The Pickwick Papers By Charles Dickens Chapters 55-56

'Well, well, Mr. Weller, I will keep your money. I can do more good with it, perhaps, than you can.'

'Just the wery thing, to be sure,' said Mr. Weller, brightening up; 'o' course you can, sir.'

'Say no more about it,' said Mr. Pickwick, locking the pocket-book in his desk; 'I am heartily obliged to you, my good friend. Now sit down again. I want to ask your advice.'

The internal laughter occasioned by the triumphant success of his visit, which had convulsed not only Mr. Weller's face, but his arms, legs, and body also, during the locking up of the pocket-book, suddenly gave place to the most dignified gravity as he heard these words.

'Wait outside a few minutes, Sam, will you?' said Mr. Pickwick.

Sam immediately withdrew.

Mr. Weller looked uncommonly wise and very much amazed, when Mr. Pickwick opened the discourse by saying —

'You are not an advocate for matrimony, I think, Mr. Weller?'

Mr. Weller shook his head. He was wholly unable to speak; vague thoughts of some wicked widow having been successful in her designs on Mr. Pickwick, choked his utterance.

'Did you happen to see a young girl downstairs when you came in just now with your son?' inquired Mr. Pickwick.

'Yes. I see a young gal,' replied Mr. Weller shortly.

'What did you think of her, now? Candidly, Mr. Weller, what did you think of her?'

'I thought she wos wery plump, and vell made,' said Mr. Weller, with a critical air.

'So she is,' said Mr. Pickwick, 'so she is. What did you think of her manners, from what you saw of her?'

'Wery pleasant,' rejoined Mr. Weller. 'Wery pleasant and comformable.'

The precise meaning which Mr. Weller attached to this last-mentioned adjective, did not appear; but, as it was evident from the tone in which he used it that it was a favourable expression, Mr. Pickwick was as well satisfied as if he had been thoroughly enlightened on the subject.

'I take a great interest in her, Mr. Weller,' said Mr. Pickwick.

Mr. Weller coughed.

'I mean an interest in her doing well,' resumed Mr. Pickwick; 'a desire that she may be comfortable and prosperous. You understand?'

'Wery clearly,' replied Mr. Weller, who understood nothing yet.

'That young person,' said Mr. Pickwick, 'is attached to your son.'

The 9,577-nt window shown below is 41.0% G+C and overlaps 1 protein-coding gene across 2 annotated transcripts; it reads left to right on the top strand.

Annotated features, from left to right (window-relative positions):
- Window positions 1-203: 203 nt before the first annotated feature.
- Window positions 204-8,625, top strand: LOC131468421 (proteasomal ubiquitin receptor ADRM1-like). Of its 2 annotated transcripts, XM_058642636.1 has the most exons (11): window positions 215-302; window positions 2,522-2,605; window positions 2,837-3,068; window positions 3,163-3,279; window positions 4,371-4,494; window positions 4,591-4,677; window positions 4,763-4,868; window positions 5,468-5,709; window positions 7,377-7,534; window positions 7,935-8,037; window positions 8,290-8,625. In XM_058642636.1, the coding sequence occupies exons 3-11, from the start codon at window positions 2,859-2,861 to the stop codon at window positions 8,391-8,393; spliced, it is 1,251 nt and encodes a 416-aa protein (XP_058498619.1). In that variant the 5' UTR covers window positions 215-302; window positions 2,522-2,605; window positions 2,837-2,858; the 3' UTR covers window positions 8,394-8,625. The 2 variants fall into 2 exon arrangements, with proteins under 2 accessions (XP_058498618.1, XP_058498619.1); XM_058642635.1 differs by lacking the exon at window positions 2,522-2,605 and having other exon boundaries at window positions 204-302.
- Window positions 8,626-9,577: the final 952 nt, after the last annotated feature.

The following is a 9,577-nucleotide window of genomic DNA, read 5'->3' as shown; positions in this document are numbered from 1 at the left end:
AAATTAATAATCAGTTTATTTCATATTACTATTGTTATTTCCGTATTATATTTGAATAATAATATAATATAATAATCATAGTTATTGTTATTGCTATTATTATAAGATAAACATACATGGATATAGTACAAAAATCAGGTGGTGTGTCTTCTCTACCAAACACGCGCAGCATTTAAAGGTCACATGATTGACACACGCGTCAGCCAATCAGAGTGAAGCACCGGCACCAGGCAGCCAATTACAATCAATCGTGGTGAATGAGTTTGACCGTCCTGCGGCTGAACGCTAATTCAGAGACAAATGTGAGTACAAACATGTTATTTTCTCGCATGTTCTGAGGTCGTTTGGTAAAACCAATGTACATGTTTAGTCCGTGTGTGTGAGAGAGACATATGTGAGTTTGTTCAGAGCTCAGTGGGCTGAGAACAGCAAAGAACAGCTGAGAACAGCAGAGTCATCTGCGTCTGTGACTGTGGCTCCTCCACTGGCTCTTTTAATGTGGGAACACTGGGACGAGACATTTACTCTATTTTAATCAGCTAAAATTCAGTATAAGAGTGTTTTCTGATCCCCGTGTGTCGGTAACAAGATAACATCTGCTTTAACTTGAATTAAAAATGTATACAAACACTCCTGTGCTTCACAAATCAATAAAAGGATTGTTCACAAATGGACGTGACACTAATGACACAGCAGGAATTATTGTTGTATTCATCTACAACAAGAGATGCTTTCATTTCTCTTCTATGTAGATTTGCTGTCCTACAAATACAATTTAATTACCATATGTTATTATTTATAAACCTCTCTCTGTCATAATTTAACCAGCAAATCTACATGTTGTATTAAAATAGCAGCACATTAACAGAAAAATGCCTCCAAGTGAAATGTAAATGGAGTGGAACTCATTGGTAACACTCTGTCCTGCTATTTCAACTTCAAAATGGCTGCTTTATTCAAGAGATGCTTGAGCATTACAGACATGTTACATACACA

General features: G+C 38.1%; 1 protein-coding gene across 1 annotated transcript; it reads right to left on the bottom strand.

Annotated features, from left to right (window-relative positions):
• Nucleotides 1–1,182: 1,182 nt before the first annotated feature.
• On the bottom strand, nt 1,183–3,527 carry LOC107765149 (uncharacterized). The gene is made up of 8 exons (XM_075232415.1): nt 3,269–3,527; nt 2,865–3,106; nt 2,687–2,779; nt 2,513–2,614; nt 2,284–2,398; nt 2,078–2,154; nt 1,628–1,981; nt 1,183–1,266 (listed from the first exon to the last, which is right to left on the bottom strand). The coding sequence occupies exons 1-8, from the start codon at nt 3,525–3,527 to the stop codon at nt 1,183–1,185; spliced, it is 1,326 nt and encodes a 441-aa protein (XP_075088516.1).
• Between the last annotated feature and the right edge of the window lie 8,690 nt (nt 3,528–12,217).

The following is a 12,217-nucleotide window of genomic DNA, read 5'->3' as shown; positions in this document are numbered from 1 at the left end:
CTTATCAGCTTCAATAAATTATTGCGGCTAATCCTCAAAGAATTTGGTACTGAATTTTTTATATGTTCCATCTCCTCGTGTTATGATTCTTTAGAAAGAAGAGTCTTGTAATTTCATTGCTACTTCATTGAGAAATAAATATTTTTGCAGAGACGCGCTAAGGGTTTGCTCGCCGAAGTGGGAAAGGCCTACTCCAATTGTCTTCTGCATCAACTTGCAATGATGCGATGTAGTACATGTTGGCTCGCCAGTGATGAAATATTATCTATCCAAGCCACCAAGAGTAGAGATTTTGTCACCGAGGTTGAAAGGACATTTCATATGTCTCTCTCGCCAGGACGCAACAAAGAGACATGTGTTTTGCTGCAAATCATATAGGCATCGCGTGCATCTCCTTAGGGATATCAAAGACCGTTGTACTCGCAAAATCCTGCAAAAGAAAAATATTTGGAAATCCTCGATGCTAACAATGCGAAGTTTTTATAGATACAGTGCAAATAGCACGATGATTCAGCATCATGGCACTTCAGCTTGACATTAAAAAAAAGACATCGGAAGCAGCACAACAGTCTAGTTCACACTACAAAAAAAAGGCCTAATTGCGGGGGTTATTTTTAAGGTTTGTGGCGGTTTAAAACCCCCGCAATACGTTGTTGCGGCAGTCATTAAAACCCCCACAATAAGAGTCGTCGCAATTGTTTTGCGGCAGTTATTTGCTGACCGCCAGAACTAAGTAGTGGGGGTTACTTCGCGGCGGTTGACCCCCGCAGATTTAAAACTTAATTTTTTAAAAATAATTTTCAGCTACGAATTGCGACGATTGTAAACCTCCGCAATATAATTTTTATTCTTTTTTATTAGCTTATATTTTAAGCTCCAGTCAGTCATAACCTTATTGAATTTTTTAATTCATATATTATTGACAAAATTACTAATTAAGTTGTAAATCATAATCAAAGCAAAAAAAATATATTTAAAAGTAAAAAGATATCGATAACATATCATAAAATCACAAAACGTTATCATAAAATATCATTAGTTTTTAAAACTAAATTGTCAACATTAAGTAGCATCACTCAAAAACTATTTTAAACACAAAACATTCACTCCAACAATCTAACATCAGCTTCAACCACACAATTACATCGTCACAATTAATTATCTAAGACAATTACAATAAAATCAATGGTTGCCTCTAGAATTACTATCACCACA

'To Samivel Veller!' exclaimed the parent.

'Yes,' said Mr. Pickwick.

'It's nat'ral,' said Mr. Weller, after some consideration, 'nat'ral, but rayther alarmin'. Sammy must be careful.'

'How do you mean?' inquired Mr. Pickwick.

'Wery careful that he don't say nothin' to her,' responded Mr. Weller. 'Wery careful that he ain't led avay, in a innocent moment, to say anythin' as may lead to a conwiction for breach. You're never safe vith 'em, Mr. Pickwick, ven they vunce has designs on you; there's no knowin' vere to have 'em; and vile you're a-considering of it, they have you. I wos married fust, that vay myself, Sir, and Sammy wos the consekens o' the manoover.'

'You give me no great encouragement to conclude what I have to say,' observed Mr. Pickwick, 'but I had better do so at once. This young person is not only attached to your son, Mr. Weller, but your son is attached to her.'

'Vell,' said Mr. Weller, 'this here's a pretty sort o' thing to come to a father's ears, this is!'

'I have observed them on several occasions,' said Mr. Pickwick, making no comment on Mr. Weller's last remark; 'and entertain no doubt at all about it. Supposing I were desirous of establishing them comfortably as man and wife in some little business or situation, where they might hope to obtain a decent living, what should you think of it, Mr. Weller?'

At first, Mr. Weller received with wry faces a proposition involving the marriage of anybody in whom he took an interest; but, as Mr. Pickwick argued the point with him, and laid great stress on the fact that Mary was not a widow, he gradually became more tractable. Mr. Pickwick had great influence over him, and he had been much struck with Mary's appearance; having, in fact, bestowed several very unfatherly winks upon her, already. At length he said that it was not for him to oppose Mr. Pickwick's inclination, and that he would be very happy to yield to his advice; upon which, Mr. Pickwick joyfully took him at his word, and called Sam back into the room.

'Sam,' said Mr. Pickwick, clearing his throat, 'your father and I have been having some conversation about you.'

'About you, Samivel,' said Mr. Weller, in a patronising and impressive voice.

'I am not so blind, Sam, as not to have seen, a long time since, that you entertain something more than a friendly feeling towards Mrs. Winkle's maid,' said Mr. Pickwick.

'You hear this, Samivel?' said Mr. Weller, in the same judicial form of speech as before.